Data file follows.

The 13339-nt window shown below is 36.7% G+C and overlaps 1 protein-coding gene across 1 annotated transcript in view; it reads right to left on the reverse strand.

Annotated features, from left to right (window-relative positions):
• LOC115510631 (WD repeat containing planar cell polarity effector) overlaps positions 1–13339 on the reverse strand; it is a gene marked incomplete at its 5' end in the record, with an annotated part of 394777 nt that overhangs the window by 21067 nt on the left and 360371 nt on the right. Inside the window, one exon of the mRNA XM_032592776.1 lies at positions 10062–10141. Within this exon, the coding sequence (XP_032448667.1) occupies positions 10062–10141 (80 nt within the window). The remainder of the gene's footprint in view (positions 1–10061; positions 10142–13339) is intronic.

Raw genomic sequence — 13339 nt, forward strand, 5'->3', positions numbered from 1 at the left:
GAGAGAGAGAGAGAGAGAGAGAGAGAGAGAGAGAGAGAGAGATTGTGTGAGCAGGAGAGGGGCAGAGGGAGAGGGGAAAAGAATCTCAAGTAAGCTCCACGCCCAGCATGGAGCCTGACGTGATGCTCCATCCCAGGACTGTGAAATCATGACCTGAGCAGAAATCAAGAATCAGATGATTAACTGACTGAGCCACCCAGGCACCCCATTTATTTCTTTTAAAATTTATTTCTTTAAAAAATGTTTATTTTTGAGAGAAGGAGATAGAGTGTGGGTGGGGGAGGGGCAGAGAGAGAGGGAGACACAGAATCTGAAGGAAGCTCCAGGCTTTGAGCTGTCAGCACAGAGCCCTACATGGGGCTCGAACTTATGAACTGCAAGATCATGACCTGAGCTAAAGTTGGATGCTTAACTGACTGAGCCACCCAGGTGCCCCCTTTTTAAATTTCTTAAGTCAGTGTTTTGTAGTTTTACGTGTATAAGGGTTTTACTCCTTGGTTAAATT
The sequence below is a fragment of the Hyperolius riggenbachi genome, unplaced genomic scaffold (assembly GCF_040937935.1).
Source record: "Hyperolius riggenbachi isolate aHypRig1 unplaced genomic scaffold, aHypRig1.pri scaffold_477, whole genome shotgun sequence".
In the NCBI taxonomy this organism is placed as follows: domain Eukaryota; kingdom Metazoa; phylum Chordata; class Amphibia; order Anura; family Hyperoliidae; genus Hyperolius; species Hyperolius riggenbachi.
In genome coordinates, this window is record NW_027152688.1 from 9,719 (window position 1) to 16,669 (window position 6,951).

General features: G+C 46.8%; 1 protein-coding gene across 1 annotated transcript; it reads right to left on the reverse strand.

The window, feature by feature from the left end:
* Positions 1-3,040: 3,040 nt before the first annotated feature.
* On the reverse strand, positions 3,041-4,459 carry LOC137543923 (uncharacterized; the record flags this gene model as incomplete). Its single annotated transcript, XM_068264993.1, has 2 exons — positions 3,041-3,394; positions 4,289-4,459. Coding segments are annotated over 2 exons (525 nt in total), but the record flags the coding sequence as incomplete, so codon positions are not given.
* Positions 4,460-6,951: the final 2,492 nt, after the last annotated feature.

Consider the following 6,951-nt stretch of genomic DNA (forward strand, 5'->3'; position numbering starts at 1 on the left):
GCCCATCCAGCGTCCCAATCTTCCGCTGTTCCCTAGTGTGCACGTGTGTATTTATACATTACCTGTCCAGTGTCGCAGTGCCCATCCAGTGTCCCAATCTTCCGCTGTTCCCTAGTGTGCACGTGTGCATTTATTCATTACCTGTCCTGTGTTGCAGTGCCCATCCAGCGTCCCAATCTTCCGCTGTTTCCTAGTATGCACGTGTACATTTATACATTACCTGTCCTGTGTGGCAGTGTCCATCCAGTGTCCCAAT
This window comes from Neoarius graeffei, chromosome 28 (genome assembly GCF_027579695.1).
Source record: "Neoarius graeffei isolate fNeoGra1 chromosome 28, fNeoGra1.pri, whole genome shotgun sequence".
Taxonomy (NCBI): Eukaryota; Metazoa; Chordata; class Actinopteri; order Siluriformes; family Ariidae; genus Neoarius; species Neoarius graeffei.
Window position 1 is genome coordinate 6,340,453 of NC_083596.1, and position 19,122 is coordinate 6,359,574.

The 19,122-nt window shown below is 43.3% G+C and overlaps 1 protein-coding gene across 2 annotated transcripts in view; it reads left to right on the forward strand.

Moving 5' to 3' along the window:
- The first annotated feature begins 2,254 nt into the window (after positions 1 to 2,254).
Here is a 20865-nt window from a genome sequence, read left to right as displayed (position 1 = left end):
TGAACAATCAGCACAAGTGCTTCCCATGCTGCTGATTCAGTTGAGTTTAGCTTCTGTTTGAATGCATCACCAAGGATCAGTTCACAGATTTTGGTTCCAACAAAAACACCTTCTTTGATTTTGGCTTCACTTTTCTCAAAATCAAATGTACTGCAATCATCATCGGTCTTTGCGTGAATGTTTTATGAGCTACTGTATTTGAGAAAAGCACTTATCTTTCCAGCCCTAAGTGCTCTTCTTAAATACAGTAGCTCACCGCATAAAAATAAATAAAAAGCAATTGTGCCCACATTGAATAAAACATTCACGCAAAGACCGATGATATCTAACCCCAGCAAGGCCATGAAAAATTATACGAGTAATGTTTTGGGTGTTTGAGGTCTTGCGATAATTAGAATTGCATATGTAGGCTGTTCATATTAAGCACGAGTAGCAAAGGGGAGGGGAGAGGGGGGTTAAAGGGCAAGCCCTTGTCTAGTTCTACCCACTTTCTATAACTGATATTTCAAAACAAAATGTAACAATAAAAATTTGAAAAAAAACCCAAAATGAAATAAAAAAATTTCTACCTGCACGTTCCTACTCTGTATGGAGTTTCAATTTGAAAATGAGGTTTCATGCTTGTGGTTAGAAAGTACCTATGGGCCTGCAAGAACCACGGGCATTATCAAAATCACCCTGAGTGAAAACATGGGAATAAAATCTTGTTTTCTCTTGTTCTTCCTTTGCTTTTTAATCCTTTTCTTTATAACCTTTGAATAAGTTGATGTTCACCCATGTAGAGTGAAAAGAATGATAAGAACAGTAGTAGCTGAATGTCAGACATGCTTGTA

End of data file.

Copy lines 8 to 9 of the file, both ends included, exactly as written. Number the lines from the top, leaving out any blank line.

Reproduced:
In the NCBI taxonomy this organism is placed as follows: domain Eukaryota; kingdom Metazoa; phylum Chordata; class Amphibia; order Anura; family Hyperoliidae; genus Hyperolius; species Hyperolius riggenbachi.
In genome coordinates, this window is record NW_027152688.1 from 9,719 (window position 1) to 16,669 (window position 6,951).